Not only is the American economy struggling to recover from the shock of the recent banking crisis. That was simply the tip of a great iceberg that we’ve done little to address, where runaway debt and the pursuit of profit at all costs have revealed the cracks within a system that doesn’t serve many very well.
Superimpose upon this the burgeoning public debt throughout the “developed” world. The U.S. economy functions only upon borrowed funds; we continue our profligate ways while our so-called leaders fight to see whose ideas will prevail, yet neither seems to have answer to how to bring prosperity back to the people.
To top it off, public debt is setting off great wars between the powers that run or influence our state and local governments — witness the wars in Wisconsin, Ohio and elsewhere to reign in benefits promised by administrations past to public unions. Neither side wants to admit they are part of the problem or take responsibility for their role in creating it, much less fixing it.
And then we get to Europe.
Greeks were recently strong-armed by the IMF to accept a work-out refinancing a portion of their debt — debt that was incurred to provide extensive public benefits, among other things.
Of course, the airwaves hadn’t stopped reporting the dirty deed before the Italian premier stepped down because of their own crushing debt burdens. Spain, Ireland and others probably aren’t far behind.
Now Germany, the last bastion of so-called fiscal sanity, is losing its edge in attracting the money it needs to float its bonds. Once enjoying a huge discount over the rates other European nations could borrow at, now even it is denied access to cheap capital.
It seems that those who have money have no where they feel safe investing it. And truly, they don’t.
The entire monetary system of our “free world” is in danger of crashing down from the weight of the debt that those freedoms have allowed us to buy — albeit so on the backs of future generations who will be left to foot the bill.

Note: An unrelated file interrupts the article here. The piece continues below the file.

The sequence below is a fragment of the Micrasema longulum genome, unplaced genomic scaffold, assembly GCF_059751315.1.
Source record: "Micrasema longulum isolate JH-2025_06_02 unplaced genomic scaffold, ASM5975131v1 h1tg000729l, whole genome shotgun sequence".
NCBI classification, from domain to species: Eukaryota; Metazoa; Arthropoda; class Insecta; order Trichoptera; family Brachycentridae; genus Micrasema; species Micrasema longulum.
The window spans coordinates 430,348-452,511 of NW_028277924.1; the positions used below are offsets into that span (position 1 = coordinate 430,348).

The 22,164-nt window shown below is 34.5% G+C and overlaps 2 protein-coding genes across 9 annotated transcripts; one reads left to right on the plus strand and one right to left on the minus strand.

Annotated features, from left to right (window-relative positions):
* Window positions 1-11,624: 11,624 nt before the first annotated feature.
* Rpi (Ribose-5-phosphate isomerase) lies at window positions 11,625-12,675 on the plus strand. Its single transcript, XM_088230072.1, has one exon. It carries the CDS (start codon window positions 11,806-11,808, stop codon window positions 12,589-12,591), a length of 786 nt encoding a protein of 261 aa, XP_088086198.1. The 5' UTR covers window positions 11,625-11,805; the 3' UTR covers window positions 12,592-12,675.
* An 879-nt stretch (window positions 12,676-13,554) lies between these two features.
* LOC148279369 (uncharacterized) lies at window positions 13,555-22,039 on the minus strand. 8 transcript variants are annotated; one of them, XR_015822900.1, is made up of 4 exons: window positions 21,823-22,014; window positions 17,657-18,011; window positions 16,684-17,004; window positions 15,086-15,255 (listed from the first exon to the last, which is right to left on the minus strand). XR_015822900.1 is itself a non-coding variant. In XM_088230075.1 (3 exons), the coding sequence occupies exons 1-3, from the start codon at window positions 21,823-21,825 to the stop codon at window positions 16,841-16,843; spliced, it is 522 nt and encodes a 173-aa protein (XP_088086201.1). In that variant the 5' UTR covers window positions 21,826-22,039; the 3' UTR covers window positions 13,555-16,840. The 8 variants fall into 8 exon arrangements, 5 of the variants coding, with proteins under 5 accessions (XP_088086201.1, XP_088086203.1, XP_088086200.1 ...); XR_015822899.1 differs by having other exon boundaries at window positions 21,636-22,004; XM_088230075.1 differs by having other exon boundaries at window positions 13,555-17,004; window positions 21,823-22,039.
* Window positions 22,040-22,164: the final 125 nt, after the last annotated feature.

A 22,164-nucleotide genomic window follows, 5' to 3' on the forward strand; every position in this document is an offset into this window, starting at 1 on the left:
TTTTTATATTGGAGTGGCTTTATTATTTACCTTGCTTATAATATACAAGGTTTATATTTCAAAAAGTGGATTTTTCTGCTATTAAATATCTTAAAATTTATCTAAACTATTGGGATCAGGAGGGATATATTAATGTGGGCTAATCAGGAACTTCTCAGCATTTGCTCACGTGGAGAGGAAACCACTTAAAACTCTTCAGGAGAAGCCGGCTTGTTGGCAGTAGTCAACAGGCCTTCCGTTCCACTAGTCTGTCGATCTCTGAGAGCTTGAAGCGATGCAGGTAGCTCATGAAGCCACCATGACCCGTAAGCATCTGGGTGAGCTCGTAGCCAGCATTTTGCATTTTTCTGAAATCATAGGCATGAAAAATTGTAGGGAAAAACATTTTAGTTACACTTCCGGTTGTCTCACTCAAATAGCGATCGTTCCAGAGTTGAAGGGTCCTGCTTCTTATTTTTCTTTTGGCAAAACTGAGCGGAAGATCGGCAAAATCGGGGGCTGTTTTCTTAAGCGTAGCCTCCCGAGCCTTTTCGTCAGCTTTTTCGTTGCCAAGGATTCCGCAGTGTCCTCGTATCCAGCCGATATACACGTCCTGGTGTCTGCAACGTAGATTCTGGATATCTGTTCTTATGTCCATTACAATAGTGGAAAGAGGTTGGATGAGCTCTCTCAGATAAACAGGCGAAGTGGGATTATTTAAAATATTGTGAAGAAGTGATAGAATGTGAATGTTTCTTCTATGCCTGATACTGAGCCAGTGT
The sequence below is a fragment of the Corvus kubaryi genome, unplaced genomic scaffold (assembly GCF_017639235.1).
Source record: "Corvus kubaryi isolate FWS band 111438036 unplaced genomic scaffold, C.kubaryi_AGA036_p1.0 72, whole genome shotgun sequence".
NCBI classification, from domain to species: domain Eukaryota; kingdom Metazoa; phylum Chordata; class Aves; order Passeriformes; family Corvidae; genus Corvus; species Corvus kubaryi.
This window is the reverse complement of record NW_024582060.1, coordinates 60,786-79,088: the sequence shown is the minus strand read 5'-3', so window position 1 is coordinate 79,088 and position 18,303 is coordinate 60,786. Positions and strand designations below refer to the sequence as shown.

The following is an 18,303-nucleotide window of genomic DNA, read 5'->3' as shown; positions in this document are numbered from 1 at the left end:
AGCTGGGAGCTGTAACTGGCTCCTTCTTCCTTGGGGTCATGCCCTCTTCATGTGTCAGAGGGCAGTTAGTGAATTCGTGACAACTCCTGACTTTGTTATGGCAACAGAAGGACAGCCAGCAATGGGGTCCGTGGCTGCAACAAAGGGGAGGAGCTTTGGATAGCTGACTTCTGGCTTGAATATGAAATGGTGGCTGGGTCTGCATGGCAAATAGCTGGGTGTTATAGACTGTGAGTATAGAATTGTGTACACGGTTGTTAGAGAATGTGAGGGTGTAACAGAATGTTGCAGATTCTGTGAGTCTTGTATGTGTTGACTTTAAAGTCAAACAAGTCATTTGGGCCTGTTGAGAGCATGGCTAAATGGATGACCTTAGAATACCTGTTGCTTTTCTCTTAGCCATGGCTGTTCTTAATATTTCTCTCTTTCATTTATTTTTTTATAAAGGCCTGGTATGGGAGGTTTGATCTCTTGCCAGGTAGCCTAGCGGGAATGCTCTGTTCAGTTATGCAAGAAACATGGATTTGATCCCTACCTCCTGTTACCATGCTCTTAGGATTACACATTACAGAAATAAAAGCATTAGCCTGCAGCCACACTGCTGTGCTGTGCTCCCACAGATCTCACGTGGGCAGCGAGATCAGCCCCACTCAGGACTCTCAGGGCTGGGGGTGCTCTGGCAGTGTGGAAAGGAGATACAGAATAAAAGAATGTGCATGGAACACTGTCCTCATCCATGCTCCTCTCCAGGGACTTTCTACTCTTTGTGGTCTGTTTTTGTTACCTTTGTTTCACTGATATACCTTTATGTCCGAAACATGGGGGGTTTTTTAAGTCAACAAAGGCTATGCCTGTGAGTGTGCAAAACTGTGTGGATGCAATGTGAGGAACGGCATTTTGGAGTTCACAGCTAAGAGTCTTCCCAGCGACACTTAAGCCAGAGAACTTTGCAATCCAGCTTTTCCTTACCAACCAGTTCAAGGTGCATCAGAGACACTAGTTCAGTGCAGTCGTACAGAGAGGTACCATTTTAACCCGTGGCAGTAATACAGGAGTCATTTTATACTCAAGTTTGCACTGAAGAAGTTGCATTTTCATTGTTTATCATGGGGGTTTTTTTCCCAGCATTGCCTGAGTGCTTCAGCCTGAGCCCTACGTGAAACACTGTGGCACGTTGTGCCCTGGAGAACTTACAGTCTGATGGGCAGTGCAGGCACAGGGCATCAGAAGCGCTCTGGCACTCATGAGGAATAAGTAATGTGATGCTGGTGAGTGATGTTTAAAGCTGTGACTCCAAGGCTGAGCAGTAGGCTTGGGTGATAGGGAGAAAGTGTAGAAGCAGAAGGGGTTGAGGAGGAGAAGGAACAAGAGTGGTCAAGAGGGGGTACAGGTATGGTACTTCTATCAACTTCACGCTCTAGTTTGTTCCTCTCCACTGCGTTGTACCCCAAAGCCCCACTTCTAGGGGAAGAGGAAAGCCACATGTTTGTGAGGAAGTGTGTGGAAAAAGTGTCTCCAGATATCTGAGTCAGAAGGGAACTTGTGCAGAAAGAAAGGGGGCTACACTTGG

Yet as we all know, the average Joe and Jane are just along for the ride. There’s not much they can do to fix things. And with the Occupy Wall Street protests trying to undercut the stability of some of our largest banks, they risk making things even worse.
Then again, there’s another way to look at it.
The collapse is perhaps inevitable. So why not speed things up, bite the bullet and suffer the pain now?
Ah, this is the problem, isn’t it? Everyone wants a better system, but no one wants to suffer the pains of change to have one.
Because what many are protesting is not that the current system has enabled the financial sector to hold such influence over our affairs, but that their practices appear excessive and greedy at a time that the people need that system to prop up the very economy that gives them jobs and the prosperity needed for their own lives
Yet, what happens if that system totally fails? What will we do if even more jobs are lost? What will people do if the next round of foreclosures put millions more in jeopardy, and perhaps even on the streets? Will the people continue to sit by quietly? Or will people test the powers of our growing police state with rioting in the streets, if not worse?
How far are we the people willing to go to see things change? Are we ready to blow it all up and start over? Or are we really hoping that our “leaders” will somehow not only come to their senses and stop the fighting, but find a solution to the tendency so many — individuals, governments, and businesses alike — to live beyond their means and incur the slavery of debt that now calls the tune?
We individuals are coming to a choice — how to provide for our own needs and even survival yet do so in a way that allows everyone else to have theirs met as well?
I doubt it will happen simply by taxing the rich even more, as some propose now. Because if if the system does collapse, we won’t have the rich to bash any more, much less tax, because they’ll be in the same boat as the rest of us.
So look around at what you’ve got, and the life you’ve built. It’s all constructed on shifting sands. And the ground beneath those sands is beginning to quake.
All we can count on is each other, and what we each carry inside. I suggest you take stock of it now and learn to draw on it before things get worse.
In the meantime, don’t despair at those storm clouds gathering on the horizon. Sunny skies lie just beyond, no matter how dark it may look now or in the foreseeable future.
It might be a bumpy ride. But better days are coming. Somehow, some way, we’ll get there.
Trust in yourself. Trust in each other. Together we’ll make it through.
God bless you indeed, my friend.
- Learning the Lessons of Failure
- Surviving and Thriving in Times of Uncertainty
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John offers a free report, "5 Minutes That Can Change Your World," at http://bit.ly/1QwNenb, and provides coaching and guidance to awakening souls.
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